Bus Rapid Transit and Economic Development: Case study of the Eugene-Springfield BRT system.
land use - impacts, land use - smart growth, mode - bus rapid transit, place - north america
Bus Rapid Transit (BRT), United States, economic development, economic performance, jobs growth
Bus rapid transit (BRT) in the United States is relatively recent. BRT has many promises, one of which is enhancing the economic development prospects of firms locating along the route. Another is to improve overall metropolitan economic performance. In this article, we evaluate this issue with respect to one of the nation’s newest BRT systems that operates in a metropolitan area without rail transit: Eugene-Springfield, Oregon. While the metropolitan area lost jobs between 2004 and 2010, jobs grew within 0.25 miles of BRT stations. Using shift-share analysis, we find that BRT stations are attractive to jobs in several economic sectors. Planning and policy implications are offered along with an outline for future research -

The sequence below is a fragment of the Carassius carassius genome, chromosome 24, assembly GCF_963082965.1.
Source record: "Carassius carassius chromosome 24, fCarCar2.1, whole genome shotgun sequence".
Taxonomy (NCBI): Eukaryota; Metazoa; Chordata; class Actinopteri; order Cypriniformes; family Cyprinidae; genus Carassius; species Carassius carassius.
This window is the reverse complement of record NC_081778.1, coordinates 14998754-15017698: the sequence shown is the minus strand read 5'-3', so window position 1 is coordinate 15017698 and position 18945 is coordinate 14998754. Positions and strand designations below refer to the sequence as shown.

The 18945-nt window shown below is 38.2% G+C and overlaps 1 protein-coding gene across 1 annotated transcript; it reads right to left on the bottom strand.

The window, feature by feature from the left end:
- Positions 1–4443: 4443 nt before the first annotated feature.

Permission to publish the abstract has been given by Journal of Public Transportation, copyright remains with them.
Nelson, A.C., Appleyard, B., Kannan, S., Ewing, R., Miller, M., & Eskic D. (2013). Bus Rapid Transit and economic development: Case study of the Eugene-Springfield BRD system. Journal of Public Transportation, Vol. 16, No. 3, 2013, pp 41-57.